Original post November 5, 2014 By: Tom Owens
In my series ‘Edgelands’ I shot and am shooting both medium format film and large format film. For most of the time my large format camera was placed about eight feet from the ground. For most people I know, this is challenging in terms of how I get the camera up there and why. The why is the most important aspect for me. The height gives a different perspective and is a viewpoint offered to people with an advantage, just as in seeing the viewpoint whilst sat in a speeding train raised up high on a bed of ballast and raised up further by the rail to floor height of the carriage. We see differently from that elevation and all manner of hidden treasures get revealed. Railway embankments however do not make for safe photography.
The castoff farming machinery in this image was not visible from my eye height of approximately 62 inches. I knew it was there as I had reconnoitered the area on foot and I needed to get the foreground data in the image I was making that was about the discarding or abandonment of items in our hinterland environments. It is not just urban or industrial detritus that scars these areas.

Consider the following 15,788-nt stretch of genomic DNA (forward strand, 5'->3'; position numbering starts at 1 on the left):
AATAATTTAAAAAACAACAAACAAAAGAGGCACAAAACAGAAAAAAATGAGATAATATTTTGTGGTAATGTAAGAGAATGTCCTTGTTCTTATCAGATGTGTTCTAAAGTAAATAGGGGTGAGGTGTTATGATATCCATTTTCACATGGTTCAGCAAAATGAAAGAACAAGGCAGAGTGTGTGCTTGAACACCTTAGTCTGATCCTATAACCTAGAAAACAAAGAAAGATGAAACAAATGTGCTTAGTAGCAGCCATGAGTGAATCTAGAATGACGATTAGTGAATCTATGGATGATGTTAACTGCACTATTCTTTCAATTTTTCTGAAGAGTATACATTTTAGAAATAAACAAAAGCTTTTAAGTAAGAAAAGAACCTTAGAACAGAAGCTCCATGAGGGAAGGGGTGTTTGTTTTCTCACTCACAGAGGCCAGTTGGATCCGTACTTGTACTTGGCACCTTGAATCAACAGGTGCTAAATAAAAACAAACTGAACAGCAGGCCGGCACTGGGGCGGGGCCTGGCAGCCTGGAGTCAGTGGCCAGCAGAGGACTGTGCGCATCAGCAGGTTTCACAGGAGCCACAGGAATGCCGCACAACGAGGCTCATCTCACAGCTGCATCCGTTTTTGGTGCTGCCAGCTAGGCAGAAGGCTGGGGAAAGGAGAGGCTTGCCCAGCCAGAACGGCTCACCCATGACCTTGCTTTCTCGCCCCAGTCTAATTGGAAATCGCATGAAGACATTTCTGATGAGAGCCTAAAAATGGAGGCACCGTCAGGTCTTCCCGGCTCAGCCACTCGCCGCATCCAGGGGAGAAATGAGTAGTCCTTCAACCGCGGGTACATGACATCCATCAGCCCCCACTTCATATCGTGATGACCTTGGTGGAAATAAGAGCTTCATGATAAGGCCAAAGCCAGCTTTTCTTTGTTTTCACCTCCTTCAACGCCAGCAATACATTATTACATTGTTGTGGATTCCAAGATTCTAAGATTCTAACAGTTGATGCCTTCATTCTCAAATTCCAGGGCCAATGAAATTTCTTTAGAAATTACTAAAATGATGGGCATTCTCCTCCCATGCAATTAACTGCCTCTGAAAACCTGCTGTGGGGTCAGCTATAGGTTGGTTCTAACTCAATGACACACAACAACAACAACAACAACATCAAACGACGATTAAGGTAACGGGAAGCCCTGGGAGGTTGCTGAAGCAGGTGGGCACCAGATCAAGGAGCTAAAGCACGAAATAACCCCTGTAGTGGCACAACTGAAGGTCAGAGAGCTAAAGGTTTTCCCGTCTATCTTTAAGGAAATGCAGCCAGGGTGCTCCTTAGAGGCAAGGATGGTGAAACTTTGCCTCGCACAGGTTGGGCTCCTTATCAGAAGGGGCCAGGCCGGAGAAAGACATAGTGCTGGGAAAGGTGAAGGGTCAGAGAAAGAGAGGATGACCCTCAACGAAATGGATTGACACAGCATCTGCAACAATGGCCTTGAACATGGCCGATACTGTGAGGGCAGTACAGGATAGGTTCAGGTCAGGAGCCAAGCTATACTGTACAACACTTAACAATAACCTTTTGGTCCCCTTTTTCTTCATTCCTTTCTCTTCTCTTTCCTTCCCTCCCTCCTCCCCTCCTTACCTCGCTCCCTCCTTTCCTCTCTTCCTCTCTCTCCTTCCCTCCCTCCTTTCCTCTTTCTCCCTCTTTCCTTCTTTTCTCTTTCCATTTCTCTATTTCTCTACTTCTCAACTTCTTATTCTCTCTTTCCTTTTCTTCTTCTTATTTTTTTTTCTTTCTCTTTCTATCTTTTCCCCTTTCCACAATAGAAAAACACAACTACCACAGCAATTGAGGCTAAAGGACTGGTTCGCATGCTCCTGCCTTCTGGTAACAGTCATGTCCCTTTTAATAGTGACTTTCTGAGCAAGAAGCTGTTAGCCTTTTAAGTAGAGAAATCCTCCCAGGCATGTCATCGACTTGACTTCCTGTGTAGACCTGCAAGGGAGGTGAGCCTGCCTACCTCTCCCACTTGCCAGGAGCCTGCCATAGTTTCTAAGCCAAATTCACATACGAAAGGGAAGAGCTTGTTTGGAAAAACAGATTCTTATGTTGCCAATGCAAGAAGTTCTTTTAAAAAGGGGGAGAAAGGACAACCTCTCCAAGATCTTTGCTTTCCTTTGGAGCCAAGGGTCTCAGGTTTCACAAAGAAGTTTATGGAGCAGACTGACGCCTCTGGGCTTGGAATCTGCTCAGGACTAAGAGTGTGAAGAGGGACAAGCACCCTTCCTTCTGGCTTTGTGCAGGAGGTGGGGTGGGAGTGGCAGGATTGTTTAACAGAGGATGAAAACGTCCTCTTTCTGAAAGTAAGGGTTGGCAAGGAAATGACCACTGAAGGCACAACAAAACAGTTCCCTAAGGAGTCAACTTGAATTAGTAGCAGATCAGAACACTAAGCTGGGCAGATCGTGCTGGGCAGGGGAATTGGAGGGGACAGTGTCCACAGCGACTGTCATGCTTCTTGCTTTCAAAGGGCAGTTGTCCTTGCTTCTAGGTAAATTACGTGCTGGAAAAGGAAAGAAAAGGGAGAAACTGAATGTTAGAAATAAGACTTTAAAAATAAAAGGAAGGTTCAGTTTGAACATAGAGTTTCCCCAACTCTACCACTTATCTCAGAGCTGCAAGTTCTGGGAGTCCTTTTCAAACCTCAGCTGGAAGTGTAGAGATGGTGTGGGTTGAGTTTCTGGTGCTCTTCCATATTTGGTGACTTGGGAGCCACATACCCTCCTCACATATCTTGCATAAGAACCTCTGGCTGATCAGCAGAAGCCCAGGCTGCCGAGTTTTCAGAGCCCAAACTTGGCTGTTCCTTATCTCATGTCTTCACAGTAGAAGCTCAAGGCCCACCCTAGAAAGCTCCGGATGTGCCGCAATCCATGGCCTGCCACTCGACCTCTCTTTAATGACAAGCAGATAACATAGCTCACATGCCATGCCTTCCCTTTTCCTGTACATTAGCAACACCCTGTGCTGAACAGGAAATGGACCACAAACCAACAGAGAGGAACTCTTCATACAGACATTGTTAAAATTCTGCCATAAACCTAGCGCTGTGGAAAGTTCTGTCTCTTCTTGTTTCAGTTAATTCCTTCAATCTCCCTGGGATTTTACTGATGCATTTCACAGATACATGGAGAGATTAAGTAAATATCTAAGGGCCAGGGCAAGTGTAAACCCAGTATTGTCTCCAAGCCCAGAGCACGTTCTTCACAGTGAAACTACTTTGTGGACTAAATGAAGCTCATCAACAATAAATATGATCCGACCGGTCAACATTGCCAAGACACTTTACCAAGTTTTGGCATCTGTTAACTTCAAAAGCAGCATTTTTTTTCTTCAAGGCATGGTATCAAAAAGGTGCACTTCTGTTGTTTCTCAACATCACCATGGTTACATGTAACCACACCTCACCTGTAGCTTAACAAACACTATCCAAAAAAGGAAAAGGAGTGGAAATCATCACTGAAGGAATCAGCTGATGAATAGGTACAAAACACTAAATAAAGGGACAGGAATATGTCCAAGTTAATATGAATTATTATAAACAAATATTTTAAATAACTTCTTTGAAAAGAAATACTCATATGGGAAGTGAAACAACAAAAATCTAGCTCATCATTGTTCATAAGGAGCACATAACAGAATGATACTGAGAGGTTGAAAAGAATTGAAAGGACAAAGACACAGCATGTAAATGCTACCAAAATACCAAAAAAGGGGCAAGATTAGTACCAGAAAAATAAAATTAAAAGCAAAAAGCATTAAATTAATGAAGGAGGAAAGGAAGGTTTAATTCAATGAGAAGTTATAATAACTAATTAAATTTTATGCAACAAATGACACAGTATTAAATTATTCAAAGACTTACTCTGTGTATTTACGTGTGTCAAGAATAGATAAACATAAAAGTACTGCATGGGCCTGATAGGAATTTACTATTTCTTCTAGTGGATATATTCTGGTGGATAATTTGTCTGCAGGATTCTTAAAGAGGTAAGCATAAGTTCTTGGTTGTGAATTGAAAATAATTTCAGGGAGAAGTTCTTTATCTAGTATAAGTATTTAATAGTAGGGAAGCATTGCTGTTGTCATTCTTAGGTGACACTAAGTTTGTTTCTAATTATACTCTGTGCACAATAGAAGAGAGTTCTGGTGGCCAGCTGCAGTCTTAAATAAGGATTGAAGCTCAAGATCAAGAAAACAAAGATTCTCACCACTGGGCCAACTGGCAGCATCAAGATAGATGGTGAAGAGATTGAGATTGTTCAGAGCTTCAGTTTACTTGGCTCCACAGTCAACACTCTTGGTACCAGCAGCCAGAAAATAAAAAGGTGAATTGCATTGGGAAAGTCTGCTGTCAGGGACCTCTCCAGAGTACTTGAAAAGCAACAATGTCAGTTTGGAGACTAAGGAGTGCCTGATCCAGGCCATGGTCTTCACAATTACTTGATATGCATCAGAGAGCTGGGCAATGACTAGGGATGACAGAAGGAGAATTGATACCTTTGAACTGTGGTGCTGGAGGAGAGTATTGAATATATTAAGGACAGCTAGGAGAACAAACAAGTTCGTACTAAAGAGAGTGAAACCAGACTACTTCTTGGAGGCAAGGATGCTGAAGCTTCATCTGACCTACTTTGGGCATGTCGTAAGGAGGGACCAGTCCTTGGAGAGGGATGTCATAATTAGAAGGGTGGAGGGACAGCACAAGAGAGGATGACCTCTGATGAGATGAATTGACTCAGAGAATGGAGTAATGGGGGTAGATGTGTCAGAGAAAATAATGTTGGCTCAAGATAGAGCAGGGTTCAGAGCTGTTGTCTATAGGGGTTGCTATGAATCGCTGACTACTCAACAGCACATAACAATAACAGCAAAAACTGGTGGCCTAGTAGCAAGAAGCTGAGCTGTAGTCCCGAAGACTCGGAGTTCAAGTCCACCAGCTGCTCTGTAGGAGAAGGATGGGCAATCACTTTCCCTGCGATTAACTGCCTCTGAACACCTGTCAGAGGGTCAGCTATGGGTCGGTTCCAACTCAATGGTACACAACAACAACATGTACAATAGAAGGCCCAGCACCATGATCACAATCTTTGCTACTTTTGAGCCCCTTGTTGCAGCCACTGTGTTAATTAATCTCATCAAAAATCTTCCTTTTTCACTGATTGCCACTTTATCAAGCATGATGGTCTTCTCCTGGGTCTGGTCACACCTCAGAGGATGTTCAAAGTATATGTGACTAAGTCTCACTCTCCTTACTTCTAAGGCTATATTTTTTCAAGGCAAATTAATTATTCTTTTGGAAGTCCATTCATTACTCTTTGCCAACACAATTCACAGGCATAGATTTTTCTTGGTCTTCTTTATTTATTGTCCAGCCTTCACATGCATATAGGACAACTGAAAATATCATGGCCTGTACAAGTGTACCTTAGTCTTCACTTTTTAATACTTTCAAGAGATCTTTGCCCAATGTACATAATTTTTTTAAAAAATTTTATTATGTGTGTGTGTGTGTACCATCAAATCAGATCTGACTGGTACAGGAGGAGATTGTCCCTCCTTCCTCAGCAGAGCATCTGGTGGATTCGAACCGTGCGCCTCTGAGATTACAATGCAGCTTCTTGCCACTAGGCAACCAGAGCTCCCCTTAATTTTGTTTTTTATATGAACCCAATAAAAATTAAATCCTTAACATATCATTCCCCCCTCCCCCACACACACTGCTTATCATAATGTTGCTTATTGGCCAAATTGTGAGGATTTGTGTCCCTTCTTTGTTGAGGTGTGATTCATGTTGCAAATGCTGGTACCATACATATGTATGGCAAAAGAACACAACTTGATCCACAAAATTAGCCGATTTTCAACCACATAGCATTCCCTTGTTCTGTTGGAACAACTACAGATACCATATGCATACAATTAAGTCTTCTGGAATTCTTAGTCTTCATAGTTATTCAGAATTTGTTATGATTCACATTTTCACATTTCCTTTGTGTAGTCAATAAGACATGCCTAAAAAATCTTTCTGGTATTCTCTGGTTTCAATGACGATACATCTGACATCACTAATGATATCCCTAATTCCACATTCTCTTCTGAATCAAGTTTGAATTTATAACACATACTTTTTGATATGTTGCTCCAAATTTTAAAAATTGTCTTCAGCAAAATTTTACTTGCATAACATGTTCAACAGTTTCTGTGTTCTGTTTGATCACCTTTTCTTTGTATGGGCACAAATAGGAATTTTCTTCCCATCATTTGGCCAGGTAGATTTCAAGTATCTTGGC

I was also influenced by Casper David Friedrich’s approach to recording landscape vistas at dawn, noon, dusk and evening. This was at dusk. The small figure on the right of the image was not part of the intended image but appeared after I had got down from the stepladder and was waiting to release the shutter. I first saw him on when I got back up to insert the dark slide. He became an accidental but important aspect to this image in that Friedrich included diminutive people and their agricultural (sometimes) apparatus in his paintings.
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